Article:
Monday, October 5, 2009


"What you read in most financial theory textbooks bears almost no resemblance to what you actually see on most trading floors." - Benoit Mandelbrot

The book, "The (Mis)Behavior of Markets", by Benoit Mandelbrot came out 5 years ago. Mandelbrot is best known as the father of fractal geometry but has been interested in coming up with a better model to explain markets.

Here's a link to a review of the book.

The first big breakthrough was made by another Frenchman, Louis Bachelier, at the turn of the twentieth century, but his ideas were never given credit during his lifetime. After the Second World War, his work was rediscovered at a time when mathematical finance was gaining prominence as a field of study. Soon, a variety of tools were developed to help financiers: Portfolio Theory, the Capital Asset Pricing Model, and the Black-Scholes equation.

According to Mandelbrot, all this work is fundamentally flawed...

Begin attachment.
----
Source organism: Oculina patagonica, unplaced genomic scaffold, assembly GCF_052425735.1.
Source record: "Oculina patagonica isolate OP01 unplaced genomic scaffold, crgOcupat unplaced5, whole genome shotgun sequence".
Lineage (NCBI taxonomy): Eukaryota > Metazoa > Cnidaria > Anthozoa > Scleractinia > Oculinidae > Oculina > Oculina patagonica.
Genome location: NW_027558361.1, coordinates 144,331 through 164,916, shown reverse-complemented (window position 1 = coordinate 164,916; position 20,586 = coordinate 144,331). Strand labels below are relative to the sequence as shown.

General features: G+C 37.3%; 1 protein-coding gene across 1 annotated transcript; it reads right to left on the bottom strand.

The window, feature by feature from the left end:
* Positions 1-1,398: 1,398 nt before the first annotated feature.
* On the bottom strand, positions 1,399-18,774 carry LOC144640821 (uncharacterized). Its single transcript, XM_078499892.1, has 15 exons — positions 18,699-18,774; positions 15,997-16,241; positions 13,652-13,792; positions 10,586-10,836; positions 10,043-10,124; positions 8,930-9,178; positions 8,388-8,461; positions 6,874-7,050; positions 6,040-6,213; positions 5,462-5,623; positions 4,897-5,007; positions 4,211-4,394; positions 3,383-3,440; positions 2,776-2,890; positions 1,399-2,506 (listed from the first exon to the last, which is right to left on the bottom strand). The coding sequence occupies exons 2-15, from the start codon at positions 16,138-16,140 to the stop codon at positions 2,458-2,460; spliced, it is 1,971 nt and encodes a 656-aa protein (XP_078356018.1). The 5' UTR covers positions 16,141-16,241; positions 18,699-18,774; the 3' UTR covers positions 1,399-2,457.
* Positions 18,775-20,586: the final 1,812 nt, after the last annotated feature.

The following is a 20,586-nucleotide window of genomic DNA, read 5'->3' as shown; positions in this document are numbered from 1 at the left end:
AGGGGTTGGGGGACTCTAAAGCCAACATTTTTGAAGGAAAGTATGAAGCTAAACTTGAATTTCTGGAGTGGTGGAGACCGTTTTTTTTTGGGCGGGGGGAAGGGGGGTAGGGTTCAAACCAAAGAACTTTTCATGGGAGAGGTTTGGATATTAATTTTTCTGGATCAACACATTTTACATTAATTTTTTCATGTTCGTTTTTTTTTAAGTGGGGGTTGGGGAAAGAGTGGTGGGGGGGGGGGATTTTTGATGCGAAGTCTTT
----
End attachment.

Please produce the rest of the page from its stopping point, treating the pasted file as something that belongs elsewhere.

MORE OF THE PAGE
I have not read the book but am always interested in how other academic disciplines view finance and economics. While skeptical that Mandelbrot has come up with something that can be used in a practical sense by an investor, I think it's worthwhile to try and better understand the flaws that might exist within modern finance theory.


This site does not provide investing recommendations as that comes down to individual circumstances. Instead, it is for generalized informational, educational, and entertainment purposes. Visitors should always do their own research and consult, as needed, with a financial adviser that's familiar with the individual circumstances before making any investment decisions. Bottom line: The opinions found here should never be considered specific individualized investment advice and never a recommendation to buy or sell anything.